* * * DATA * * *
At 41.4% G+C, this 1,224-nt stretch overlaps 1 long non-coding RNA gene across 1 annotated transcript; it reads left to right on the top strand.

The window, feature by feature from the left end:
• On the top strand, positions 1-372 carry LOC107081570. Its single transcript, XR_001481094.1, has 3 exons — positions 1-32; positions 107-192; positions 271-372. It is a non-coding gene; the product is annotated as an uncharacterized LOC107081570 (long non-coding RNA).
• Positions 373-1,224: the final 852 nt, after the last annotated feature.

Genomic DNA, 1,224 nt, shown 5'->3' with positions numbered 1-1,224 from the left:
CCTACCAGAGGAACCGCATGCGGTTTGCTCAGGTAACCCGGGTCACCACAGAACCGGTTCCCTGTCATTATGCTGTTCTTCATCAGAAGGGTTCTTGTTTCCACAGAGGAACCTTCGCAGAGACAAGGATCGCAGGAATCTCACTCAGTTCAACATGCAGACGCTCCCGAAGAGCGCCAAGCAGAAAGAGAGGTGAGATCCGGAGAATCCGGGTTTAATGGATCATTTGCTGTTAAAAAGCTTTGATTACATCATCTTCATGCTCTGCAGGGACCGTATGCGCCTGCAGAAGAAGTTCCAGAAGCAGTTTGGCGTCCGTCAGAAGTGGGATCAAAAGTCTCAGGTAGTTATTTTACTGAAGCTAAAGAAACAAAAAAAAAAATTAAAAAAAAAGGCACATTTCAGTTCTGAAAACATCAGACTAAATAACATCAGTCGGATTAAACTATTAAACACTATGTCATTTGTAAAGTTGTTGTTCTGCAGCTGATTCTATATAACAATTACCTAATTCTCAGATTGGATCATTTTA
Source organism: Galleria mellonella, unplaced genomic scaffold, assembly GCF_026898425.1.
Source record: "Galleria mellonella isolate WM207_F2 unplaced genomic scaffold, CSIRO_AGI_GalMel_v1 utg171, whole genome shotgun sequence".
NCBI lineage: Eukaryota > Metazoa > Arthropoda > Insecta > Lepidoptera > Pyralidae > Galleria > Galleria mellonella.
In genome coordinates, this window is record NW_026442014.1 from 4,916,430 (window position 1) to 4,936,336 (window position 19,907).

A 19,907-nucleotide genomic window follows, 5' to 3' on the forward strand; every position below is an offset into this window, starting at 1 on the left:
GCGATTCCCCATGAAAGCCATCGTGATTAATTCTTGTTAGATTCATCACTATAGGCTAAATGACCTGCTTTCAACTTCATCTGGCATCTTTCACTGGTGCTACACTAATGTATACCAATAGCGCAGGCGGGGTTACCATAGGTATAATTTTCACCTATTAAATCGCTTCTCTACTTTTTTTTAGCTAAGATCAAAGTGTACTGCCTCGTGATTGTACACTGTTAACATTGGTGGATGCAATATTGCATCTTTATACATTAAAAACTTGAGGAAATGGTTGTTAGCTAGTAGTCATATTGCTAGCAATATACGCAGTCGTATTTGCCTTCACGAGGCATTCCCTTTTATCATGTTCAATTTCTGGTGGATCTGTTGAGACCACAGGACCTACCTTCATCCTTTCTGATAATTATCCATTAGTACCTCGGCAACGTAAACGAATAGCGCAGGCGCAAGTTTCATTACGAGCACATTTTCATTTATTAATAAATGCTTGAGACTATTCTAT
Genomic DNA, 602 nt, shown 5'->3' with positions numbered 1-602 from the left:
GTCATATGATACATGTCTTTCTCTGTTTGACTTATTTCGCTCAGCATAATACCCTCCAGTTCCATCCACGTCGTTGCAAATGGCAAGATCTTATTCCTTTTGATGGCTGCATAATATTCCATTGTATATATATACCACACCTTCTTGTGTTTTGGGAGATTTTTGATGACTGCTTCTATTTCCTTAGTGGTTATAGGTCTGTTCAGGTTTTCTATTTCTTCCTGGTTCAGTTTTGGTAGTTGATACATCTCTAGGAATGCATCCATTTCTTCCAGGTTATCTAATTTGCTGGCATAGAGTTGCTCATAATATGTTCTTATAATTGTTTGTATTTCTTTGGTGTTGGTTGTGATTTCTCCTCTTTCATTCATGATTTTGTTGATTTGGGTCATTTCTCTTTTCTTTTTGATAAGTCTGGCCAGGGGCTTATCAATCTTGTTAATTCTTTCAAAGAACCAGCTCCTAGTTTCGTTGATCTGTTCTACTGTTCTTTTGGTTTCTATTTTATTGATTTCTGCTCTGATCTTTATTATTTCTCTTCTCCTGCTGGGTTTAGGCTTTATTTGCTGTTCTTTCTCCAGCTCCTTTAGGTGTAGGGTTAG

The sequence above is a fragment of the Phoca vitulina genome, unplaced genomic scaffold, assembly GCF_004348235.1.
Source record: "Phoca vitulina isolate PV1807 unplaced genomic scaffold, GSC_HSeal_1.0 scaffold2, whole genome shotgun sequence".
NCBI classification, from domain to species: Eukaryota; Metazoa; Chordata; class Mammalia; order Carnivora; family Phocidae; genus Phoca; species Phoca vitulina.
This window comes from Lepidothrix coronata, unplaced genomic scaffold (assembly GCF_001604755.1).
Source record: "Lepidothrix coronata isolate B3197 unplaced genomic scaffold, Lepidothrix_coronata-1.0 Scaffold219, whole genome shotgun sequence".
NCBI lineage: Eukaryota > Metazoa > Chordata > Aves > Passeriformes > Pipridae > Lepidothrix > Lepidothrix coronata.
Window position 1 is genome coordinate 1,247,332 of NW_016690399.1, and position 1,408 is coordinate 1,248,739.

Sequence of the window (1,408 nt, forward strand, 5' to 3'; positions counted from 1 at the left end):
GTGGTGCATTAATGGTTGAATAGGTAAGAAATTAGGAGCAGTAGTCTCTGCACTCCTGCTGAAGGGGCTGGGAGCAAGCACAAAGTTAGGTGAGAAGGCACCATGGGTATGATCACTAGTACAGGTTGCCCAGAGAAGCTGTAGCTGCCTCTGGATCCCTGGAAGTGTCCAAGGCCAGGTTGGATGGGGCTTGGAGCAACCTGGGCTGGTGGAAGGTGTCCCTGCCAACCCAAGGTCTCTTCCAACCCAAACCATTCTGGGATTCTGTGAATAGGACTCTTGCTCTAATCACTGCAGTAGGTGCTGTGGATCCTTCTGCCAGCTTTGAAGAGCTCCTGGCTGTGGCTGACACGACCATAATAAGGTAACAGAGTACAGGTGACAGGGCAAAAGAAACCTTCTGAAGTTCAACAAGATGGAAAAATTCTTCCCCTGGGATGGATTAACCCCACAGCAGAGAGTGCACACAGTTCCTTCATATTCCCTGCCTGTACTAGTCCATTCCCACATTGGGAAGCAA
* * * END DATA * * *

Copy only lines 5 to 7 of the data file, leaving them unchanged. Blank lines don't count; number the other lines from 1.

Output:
Genomic DNA, 1,224 nt, shown 5'->3' with positions numbered 1-1,224 from the left:
CCTACCAGAGGAACCGCATGCGGTTTGCTCAGGTAACCCGGGTCACCACAGAACCGGTTCCCTGTCATTATGCTGTTCTTCATCAGAAGGGTTCTTGTTTCCACAGAGGAACCTTCGCAGAGACAAGGATCGCAGGAATCTCACTCAGTTCAACATGCAGACGCTCCCGAAGAGCGCCAAGCAGAAAGAGAGGTGAGATCCGGAGAATCCGGGTTTAATGGATCATTTGCTGTTAAAAAGCTTTGATTACATCATCTTCATGCTCTGCAGGGACCGTATGCGCCTGCAGAAGAAGTTCCAGAAGCAGTTTGGCGTCCGTCAGAAGTGGGATCAAAAGTCTCAGGTAGTTATTTTACTGAAGCTAAAGAAACAAAAAAAAAAATTAAAAAAAAAGGCACATTTCAGTTCTGAAAACATCAGACTAAATAACATCAGTCGGATTAAACTATTAAACACTATGTCATTTGTAAAGTTGTTGTTCTGCAGCTGATTCTATATAACAATTACCTAATTCTCAGATTGGATCATTTTA
Source organism: Galleria mellonella, unplaced genomic scaffold, assembly GCF_026898425.1.